The Person Behind The Posts

Sunday, March 28, 2010

Before It's Too Late

I often sit with two simultaneous feelings about moving to Israel.  I spend a lot of time thinking of logistics and the details of our future daily lives.  What size shipping container do we need?  What items should I stock up on at WalMart before we go?  Will we ever get jobs in Israel?  How much will I miss kosher Chinese food?  Will I ever feel comfortable driving in Jerusalem?  Will the passport pictures I got be enough?  Will I ever learn the language sufficiently to feel truly at home in my Homeland?  Is the school we're thinking of the right choice for our daughter? Will I ever feel comfortable boarding a bus like an Israeli? Will I be a hopeless greenhorn the rest of my life?  From whom will it be hardest to part? Who among our loved ones will follow us on this path?  Will we run out of money? And on and on.

An endless loop of questions.  All in my head.

The other feeling about moving to Israel doesn't live in my head at all.

It lives in my soul. 

Most Shabbat mornings, I spend time with the Israel-infused, aliyah-oriented writings of three of my rabbinic heroes - Rabbi Nachman Kahana, Rabbi Pinchas Winston and Rabbi Moshe Lichtman.  I love to wrap their words around me, to reassure myself that this is absolutely the right move, indeed, the only correct move, for our family.

My rabbis remind me that the world is shifting beneath my feet.  That Jewish history is moving ahead, inexorably, toward Redemption.  That, while it is always a good thing for a Jew to live in Israel, the current times demand that we get there as soon as possible... for our own good and for the future well-being of our families.

The approaches of my three rabbis differ.  One is exceedingly forthright in declaring life in America today downright dangerous for Jews.  One argues that the ideal condition for a Jew is lived in Israel and questions why, so many years after 1948, all serious Jews aren't already there.  One reminds me to look at the patterns in Jewish history and draw my own conclusions.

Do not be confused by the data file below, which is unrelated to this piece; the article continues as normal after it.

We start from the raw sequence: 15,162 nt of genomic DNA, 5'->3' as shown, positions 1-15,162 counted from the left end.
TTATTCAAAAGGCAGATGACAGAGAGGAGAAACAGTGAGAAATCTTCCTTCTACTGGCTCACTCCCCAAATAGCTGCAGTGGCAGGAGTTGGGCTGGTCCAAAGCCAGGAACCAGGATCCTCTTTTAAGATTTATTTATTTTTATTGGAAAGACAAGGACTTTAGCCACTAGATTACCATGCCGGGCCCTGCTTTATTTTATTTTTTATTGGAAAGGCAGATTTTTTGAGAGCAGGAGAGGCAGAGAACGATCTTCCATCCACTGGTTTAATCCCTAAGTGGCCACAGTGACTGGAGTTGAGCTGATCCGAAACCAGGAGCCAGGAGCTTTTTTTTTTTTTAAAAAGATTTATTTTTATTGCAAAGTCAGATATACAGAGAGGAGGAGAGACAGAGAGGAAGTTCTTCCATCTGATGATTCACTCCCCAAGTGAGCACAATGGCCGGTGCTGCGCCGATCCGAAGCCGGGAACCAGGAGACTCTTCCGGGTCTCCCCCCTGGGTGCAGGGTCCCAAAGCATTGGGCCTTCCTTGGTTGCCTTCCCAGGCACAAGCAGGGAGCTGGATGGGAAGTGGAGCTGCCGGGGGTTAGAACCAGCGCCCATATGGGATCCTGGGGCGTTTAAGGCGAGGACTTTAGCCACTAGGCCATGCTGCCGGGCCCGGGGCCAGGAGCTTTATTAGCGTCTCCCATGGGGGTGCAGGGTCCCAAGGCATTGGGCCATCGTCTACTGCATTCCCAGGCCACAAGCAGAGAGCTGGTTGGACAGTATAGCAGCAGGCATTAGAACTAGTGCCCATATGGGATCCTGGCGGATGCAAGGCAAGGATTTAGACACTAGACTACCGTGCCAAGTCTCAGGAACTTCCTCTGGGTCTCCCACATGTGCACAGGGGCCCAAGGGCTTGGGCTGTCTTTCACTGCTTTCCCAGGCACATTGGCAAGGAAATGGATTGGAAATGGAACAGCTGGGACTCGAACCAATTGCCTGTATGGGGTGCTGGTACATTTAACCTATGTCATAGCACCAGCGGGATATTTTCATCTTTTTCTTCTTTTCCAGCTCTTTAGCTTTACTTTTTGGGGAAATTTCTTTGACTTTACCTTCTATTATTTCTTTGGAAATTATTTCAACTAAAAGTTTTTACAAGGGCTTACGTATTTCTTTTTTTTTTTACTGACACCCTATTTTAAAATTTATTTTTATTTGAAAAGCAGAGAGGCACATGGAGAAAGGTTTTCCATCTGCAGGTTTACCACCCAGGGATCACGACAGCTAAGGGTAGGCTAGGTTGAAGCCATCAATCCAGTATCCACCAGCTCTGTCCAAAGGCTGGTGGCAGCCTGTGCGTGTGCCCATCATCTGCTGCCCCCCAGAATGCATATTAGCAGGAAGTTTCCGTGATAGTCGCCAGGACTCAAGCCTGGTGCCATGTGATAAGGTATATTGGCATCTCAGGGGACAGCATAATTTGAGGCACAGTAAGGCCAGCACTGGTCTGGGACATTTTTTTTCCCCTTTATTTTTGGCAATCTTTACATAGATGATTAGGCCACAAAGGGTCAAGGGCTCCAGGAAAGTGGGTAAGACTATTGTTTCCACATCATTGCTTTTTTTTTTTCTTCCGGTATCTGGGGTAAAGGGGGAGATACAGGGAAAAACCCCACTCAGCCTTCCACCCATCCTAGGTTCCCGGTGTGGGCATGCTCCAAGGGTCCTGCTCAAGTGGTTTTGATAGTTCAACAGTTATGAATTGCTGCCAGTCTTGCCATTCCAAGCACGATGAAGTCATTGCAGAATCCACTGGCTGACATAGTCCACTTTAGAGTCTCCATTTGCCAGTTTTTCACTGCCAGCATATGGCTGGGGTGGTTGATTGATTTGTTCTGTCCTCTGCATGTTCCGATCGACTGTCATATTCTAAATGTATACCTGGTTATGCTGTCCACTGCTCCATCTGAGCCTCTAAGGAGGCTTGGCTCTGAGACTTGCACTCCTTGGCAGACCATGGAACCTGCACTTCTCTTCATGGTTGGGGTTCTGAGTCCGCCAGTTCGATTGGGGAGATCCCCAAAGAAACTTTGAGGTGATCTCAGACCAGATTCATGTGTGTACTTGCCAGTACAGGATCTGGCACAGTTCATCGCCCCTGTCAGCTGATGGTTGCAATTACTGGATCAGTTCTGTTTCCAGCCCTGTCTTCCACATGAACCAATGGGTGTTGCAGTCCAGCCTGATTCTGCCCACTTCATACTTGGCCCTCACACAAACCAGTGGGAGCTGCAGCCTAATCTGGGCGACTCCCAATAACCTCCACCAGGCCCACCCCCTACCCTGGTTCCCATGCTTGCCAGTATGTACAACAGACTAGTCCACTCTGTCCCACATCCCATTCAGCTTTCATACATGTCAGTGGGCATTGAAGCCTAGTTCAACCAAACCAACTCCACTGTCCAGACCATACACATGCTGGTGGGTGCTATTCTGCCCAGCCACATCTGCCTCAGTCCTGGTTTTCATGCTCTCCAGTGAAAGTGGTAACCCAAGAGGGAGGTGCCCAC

I love all three approaches, but I resonate most with the plain-spoken, least politically-correct one.  Week after week, he all but screams, "Can't you see that you're in the path of an oncoming train wreck??  GET OUT!!!!!!!!!!"

I sit with at least two simultaneous feelings about moving to Israel.  One is genuine concern about how hard it might be. In response, I expend lots of energy planning our aliyah, so that we will, hopefully, avoid at least the major pitfalls.

And the other is a resolute certainty that this move must be made and made now.  In response, I watch the political, economic and historical trends swirling around me and assure myself that, no matter what others in my life choose for themselves (and no matter how long it takes me to speak a competent Hebrew), this is truly what Gd wants from me.

I thank Gd we are getting the chance to do this now.

Before it's too late.

1 comment:

Barbara R. said...

Speaking Hebrew in this country and in this time is probably the least of your problems!! Living in this country is probably the best of all rewards!! I alternated between crying because now no one could tell me I had to leave and crying because I was soooo glad to be here.
"There will be no problems"...say that 3 times a day and guess what?? There will be no problems!!
I made aliyah with no family support. I made it!! You will too!